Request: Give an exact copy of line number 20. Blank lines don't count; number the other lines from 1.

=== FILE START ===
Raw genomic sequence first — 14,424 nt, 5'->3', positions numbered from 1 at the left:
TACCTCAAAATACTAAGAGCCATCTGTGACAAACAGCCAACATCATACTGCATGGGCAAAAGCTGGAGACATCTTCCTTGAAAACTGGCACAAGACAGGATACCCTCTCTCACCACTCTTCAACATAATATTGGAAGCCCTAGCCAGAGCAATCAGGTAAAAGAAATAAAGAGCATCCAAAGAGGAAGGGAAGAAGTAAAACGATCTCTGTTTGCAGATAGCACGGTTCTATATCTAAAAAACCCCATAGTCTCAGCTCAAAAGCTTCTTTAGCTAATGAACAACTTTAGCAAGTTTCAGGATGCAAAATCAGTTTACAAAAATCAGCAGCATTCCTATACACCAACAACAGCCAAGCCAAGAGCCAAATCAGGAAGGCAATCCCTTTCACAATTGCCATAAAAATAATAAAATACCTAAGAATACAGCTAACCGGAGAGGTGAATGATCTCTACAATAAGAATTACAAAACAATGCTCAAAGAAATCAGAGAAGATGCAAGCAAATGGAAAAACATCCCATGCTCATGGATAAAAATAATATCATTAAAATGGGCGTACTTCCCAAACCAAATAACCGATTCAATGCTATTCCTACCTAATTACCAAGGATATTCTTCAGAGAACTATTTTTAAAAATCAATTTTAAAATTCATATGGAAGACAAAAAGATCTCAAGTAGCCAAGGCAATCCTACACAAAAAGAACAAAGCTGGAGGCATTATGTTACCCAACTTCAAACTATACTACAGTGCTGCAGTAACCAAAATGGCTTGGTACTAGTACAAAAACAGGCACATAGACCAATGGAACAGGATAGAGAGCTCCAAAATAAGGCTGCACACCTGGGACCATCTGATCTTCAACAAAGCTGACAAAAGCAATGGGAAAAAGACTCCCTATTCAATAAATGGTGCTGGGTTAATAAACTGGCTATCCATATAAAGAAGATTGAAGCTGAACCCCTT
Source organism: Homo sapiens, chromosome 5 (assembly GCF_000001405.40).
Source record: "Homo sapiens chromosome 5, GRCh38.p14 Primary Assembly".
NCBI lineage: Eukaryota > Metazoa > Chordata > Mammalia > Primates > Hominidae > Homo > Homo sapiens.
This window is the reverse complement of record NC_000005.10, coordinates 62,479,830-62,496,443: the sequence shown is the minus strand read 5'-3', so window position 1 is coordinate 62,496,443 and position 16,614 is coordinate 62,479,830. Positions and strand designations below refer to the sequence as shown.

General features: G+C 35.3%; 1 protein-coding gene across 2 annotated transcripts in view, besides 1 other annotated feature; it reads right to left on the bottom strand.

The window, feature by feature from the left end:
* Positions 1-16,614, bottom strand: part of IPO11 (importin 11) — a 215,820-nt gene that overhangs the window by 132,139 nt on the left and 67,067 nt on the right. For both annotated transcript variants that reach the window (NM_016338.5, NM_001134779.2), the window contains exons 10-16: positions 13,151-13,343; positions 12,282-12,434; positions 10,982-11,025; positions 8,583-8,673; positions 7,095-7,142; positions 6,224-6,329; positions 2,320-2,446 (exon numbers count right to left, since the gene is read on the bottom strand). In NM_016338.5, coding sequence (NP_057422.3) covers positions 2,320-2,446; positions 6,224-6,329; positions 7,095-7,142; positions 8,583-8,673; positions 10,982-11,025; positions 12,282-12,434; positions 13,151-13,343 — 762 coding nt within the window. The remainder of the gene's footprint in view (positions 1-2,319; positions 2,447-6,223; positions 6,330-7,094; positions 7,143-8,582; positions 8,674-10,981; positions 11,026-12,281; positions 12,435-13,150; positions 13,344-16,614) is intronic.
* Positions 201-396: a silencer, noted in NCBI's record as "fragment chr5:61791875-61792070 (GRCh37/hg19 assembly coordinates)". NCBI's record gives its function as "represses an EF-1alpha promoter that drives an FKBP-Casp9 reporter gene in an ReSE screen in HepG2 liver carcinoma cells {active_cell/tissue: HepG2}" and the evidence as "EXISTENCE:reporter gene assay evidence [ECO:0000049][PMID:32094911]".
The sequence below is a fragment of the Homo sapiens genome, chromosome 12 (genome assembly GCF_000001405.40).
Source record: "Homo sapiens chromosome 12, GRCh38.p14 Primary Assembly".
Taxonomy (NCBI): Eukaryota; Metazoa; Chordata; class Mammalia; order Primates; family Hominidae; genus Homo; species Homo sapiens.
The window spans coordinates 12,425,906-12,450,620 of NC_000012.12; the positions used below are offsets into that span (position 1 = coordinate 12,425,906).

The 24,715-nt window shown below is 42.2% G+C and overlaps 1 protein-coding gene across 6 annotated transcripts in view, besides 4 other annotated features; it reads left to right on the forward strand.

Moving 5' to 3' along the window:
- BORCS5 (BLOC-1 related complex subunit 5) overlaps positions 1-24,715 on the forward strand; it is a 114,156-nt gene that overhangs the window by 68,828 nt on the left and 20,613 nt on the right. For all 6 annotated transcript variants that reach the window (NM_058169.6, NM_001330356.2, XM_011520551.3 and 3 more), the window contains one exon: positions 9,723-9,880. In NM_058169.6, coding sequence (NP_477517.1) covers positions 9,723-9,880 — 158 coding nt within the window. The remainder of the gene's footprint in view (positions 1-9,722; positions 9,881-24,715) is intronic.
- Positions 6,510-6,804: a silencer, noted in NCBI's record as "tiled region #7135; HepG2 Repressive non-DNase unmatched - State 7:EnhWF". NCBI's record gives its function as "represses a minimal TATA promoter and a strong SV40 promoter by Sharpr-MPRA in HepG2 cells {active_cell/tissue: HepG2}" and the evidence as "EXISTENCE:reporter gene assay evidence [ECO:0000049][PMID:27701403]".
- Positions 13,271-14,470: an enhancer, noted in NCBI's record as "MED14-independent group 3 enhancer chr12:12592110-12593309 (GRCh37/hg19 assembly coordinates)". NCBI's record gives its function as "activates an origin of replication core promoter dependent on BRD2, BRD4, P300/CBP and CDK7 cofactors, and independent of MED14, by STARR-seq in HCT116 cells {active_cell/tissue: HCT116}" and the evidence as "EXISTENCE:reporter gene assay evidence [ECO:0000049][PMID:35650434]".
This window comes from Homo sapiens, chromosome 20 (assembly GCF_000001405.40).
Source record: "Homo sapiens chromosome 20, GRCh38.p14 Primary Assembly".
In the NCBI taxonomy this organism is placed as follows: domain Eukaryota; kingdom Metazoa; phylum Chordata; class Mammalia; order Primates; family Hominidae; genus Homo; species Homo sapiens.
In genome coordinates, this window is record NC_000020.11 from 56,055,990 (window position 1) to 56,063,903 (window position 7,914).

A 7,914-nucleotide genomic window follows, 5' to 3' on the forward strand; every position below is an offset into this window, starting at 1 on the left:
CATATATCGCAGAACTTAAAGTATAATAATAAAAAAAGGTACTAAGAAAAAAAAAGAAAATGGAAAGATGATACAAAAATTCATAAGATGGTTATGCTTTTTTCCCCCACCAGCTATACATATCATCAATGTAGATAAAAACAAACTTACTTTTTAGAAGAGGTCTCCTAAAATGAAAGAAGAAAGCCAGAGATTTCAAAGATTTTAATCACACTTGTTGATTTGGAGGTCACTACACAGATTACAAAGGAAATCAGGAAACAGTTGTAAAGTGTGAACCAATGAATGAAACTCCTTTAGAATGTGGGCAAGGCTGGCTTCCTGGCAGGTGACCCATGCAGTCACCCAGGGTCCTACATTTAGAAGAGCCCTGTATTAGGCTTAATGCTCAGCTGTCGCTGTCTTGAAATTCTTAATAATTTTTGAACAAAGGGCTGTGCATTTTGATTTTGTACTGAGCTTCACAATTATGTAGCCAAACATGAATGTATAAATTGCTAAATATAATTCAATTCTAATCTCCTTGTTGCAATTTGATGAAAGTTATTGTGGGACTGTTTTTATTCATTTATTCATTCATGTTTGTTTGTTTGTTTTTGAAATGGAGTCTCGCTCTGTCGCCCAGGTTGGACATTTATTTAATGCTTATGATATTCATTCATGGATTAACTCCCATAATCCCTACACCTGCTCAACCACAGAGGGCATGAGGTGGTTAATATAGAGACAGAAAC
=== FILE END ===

This window comes from Homo sapiens, chromosome 20 (assembly GCF_000001405.40).